Yes, USPS makes errors sometimes, and sometimes they’re big ones, but considering the amount of mail they handle every day, I’m sure the percentage is quite low.

  26. NoWin says:

    I’ve toured our regional USPS processing center here in Central Mass, and I’m amazed at the efficiency (gotta’ trust me on this one).

    I’ve seen that imaging/remote zipcoding thingee system work and its pretty neat. Some of the “handwritten” addressing they have deal with is truly friggin’ BAD, and that’s not in the good-slang meaning. You need a new Enigma to decipher some peoples writing.

    I have to go with USPS on this; a relatively neat address just may keep it becoming from a 2-10 day delay in delivery, or wrong/returned altogether.

  27. CyGuy says:

    It’s NO PUNCTUATION AT ALL, people (except the hyphen in 9-digit zips). I wish the ABCNews example followed postal service “Address Hygiene” guidelines. What is the point of giving an example that doesn’t follow the guidelines?

    As to putting on the Zip+4, it may help, but then again, to totally avoid handsorting they need your 11 digit Zip, which Zip+4+2. Zip+4 will sort down to the block you live on and the specific side of the street. But it needs to have the full 11 digits to specifically ID your house. You really need to print out the full 11-digit based barcode if you want to speed things along. Otherwise If you can’t print, or you are just addressing a card or envelope, use the address exactly as formatted by the USPS Zip Code Lookup []

    If you have a package, and don’t want to take it the post office, use the USPS Shipping Label Printer []

    (if you want to know your 11 digit zip, go to the zip code lookup page [] , and on the results page click the link for “Mailing Industry Information.” The last two digits of your 11-digit zip are listed under “Delivery Point Code” which is normally the same as the last two digits of your street address, but might vary if say you live in an apartment, or at a “1/2” address)

  28. it5five says:

    I actually work at one of those eight data processing centers mentioned in the article/blog.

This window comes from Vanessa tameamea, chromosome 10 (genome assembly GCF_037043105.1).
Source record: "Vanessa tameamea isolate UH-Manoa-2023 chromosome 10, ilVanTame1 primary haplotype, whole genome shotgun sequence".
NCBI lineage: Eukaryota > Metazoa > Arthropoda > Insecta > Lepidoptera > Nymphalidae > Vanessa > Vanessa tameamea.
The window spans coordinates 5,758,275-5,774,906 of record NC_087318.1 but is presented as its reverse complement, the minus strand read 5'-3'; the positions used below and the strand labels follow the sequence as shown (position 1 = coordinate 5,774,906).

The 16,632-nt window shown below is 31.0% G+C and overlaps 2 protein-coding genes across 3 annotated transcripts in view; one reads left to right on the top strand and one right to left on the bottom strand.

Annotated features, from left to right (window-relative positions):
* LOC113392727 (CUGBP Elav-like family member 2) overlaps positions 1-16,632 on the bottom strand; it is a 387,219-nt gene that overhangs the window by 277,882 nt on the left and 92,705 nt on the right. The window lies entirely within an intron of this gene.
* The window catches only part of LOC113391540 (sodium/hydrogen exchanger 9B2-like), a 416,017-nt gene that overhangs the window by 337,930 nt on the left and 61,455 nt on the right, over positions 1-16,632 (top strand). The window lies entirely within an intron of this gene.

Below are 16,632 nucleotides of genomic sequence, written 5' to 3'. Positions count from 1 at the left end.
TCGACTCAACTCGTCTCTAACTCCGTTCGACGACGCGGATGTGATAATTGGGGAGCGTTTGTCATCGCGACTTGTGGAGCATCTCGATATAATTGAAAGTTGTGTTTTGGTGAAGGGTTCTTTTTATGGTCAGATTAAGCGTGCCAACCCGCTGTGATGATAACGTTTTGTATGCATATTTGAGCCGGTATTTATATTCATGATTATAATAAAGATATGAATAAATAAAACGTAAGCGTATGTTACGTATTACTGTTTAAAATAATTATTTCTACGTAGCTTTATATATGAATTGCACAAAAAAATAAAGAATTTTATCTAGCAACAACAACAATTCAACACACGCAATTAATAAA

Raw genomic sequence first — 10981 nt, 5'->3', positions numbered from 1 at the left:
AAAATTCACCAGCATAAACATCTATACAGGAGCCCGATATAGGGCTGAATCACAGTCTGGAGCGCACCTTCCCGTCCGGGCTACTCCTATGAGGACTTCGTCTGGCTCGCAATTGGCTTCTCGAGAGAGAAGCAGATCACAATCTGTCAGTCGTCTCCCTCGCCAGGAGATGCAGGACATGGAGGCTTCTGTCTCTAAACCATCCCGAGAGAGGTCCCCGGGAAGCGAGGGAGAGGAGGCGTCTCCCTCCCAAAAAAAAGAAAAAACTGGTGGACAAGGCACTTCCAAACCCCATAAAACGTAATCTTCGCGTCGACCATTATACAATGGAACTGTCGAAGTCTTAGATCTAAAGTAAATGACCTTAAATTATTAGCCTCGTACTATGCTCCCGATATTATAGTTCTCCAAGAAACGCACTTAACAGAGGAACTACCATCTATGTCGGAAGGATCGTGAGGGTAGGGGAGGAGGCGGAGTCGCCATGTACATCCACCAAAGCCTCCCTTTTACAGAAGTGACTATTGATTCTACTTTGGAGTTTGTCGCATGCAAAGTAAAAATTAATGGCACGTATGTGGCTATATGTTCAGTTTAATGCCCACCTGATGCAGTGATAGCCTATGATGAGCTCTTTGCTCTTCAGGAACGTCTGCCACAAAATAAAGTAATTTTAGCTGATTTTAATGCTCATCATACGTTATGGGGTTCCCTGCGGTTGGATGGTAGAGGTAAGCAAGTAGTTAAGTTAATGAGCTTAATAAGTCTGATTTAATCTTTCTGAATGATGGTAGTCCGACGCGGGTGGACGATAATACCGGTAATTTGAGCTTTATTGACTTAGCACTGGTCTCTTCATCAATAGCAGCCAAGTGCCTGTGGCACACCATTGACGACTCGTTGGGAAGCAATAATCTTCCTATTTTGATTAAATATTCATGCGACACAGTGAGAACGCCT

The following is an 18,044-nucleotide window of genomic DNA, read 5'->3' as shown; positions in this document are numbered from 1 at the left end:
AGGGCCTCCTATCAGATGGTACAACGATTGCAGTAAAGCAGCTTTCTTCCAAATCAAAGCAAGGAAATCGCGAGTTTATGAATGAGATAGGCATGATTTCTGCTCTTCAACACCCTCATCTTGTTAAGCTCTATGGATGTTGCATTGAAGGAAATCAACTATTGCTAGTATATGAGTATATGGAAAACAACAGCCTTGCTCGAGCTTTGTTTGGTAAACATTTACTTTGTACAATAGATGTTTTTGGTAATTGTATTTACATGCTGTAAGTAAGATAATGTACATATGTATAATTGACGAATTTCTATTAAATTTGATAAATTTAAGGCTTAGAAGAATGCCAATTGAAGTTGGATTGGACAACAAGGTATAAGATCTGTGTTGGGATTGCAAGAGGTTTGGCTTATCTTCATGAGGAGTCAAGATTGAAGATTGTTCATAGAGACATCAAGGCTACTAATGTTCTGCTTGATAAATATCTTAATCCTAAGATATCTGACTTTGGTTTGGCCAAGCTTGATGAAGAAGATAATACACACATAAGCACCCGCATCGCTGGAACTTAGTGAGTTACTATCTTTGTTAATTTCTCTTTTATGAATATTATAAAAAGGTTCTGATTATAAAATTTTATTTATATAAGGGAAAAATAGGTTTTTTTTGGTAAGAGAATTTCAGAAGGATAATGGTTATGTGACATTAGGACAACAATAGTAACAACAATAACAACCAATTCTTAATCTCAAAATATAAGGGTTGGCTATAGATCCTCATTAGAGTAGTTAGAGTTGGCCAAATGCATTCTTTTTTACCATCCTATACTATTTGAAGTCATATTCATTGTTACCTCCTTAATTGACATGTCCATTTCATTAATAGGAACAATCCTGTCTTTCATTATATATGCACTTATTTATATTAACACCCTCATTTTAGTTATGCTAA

Please, follow the instructions posted here. Write clearly, in print (NO CURSIVE), and with a normal black pen. No gel pens, please to god.

    Also, you might think it is cute when your child addresses the envelope, but it isn’t.

    Also, if you plan on sending mail to Santa, send it here:

    Santa Claus
    North Pole AK 99705-9900

    That’s where we send all of the Santa mail, just help us out and fill in the zip+4 for us to make our holiday season easier (I’m working 10 hour shifts 6 days a week right now).

  29. it5five says:

    EDIT: And yeah, like the article said, this coming Monday will be awful. I’ll probably be stuck working a 12 hour shift (overtime is mandatory :( )

  30. doireallyneedausername says:


    Can you tell us what it’s like to work in one of these places?

  31. Greasy Thumb Guzik says:

    @Cy Guy:
    I don’t understand how you’re supposed to put the delivery point code into the zip.
    I’ve always used Word or Word Perfect to print my envelopes with the full 9 digit zip & barcode. I figure that the fewer people that sort the envelope the better. Machines make fewer mistakes.

  32. CyGuy says:

    @Greasy Thumb Guzik:
    Here is a FAQ [] on getting Word to print what it calls “Delivery Point Barcodes.”

    And here is another [] that also includes instructions for using WordPerfect 8 & 9, or locating freeware and shareware tools to do it.

    At least one site [] does warn about using this method if trying to get bulk mail discounts, as the methodology MS Word uses (based on the street address) does not always match the USPS data (such as in the case of non-numeric street addresses). And the USPS may reject an entire bulk mailing discount if too many barcodes are incorrect.

  33. Xkeeper says:

    @Klay: Yeah, everything I’ve sent with USPS has shipped fine. This month I was getting something (mailed Sunday, 7-10 business days expected) and it’s already arrived (5 days). Most of the stuff I ship ends up there in only 2 days, sometimes 3.

    They do a good job, and I’m glad to see more people relying on them instead of, say, UPS or DHL or whatever.